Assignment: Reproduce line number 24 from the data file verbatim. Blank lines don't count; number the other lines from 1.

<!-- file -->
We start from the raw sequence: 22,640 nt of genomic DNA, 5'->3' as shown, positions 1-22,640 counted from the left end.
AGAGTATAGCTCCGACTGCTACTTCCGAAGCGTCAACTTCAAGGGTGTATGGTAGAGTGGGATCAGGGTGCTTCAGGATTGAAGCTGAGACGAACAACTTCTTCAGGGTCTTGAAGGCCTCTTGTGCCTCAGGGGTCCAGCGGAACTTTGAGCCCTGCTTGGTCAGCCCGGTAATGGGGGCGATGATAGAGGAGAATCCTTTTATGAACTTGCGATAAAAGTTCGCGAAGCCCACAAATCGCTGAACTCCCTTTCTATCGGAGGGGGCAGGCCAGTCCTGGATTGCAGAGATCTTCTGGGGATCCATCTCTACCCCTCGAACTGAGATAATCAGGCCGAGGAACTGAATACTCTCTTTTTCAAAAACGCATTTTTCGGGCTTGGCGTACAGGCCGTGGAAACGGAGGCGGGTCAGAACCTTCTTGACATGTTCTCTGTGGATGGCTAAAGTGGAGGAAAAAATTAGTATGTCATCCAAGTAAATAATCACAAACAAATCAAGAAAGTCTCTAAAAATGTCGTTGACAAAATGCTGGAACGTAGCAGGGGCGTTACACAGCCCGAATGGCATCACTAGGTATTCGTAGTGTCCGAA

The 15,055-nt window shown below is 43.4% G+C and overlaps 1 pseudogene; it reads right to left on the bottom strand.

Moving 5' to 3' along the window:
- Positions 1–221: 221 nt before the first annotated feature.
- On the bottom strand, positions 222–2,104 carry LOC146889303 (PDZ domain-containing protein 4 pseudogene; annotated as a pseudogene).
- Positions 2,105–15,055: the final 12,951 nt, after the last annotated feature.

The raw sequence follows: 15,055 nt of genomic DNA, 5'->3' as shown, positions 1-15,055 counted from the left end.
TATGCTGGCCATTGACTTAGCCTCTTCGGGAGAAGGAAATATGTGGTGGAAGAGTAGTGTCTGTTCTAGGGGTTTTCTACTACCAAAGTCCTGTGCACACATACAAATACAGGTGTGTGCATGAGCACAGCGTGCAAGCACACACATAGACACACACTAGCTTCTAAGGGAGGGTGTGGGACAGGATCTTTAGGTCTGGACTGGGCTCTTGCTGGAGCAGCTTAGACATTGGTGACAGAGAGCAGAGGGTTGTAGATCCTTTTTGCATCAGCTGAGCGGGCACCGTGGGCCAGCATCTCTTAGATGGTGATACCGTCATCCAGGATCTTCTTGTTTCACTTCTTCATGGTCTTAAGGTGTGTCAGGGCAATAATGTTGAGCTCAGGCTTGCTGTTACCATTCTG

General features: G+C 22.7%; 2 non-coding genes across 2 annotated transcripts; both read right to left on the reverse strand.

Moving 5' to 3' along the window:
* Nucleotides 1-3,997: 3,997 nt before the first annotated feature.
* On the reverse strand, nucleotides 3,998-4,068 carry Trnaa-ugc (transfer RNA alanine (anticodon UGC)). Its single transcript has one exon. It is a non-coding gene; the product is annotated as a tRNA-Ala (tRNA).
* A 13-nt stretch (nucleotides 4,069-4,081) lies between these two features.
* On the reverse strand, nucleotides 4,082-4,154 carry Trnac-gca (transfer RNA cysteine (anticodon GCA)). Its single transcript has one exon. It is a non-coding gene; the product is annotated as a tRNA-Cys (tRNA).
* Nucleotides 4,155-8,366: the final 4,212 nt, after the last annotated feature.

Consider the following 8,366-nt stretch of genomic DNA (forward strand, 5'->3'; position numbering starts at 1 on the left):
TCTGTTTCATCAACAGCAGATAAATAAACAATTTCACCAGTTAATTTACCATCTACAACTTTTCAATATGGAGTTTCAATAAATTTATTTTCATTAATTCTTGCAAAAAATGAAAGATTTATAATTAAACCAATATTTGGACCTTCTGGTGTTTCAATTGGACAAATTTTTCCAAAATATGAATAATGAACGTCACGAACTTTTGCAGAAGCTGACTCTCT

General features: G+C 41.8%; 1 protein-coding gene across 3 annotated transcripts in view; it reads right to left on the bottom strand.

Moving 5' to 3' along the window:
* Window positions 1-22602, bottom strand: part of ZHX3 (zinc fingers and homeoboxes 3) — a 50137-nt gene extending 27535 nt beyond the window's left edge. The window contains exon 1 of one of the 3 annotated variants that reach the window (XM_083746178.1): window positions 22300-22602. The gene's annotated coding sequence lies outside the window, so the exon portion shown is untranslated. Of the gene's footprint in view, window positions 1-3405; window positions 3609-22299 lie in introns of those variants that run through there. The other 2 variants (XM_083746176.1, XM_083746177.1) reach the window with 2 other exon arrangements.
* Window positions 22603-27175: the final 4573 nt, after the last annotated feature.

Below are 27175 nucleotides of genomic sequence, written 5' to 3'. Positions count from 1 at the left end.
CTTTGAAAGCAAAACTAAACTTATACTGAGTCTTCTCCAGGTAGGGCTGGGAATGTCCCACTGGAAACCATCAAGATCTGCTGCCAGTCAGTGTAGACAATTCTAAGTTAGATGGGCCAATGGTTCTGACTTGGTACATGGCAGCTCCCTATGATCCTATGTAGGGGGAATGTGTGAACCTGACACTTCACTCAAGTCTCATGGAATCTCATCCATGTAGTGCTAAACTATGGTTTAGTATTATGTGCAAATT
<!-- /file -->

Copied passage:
CTTTGAAAGCAAAACTAAACTTATACTGAGTCTTCTCCAGGTAGGGCTGGGAATGTCCCACTGGAAACCATCAAGATCTGCTGCCAGTCAGTGTAGACAATTCTAAGTTAGATGGGCCAATGGTTCTGACTTGGTACATGGCAGCTCCCTATGATCCTATGTAGGGGGAATGTGTGAACCTGACACTTCACTCAAGTCTCATGGAATCTCATCCATGTAGTGCTAAACTATGGTTTAGTATTATGTGCAAATT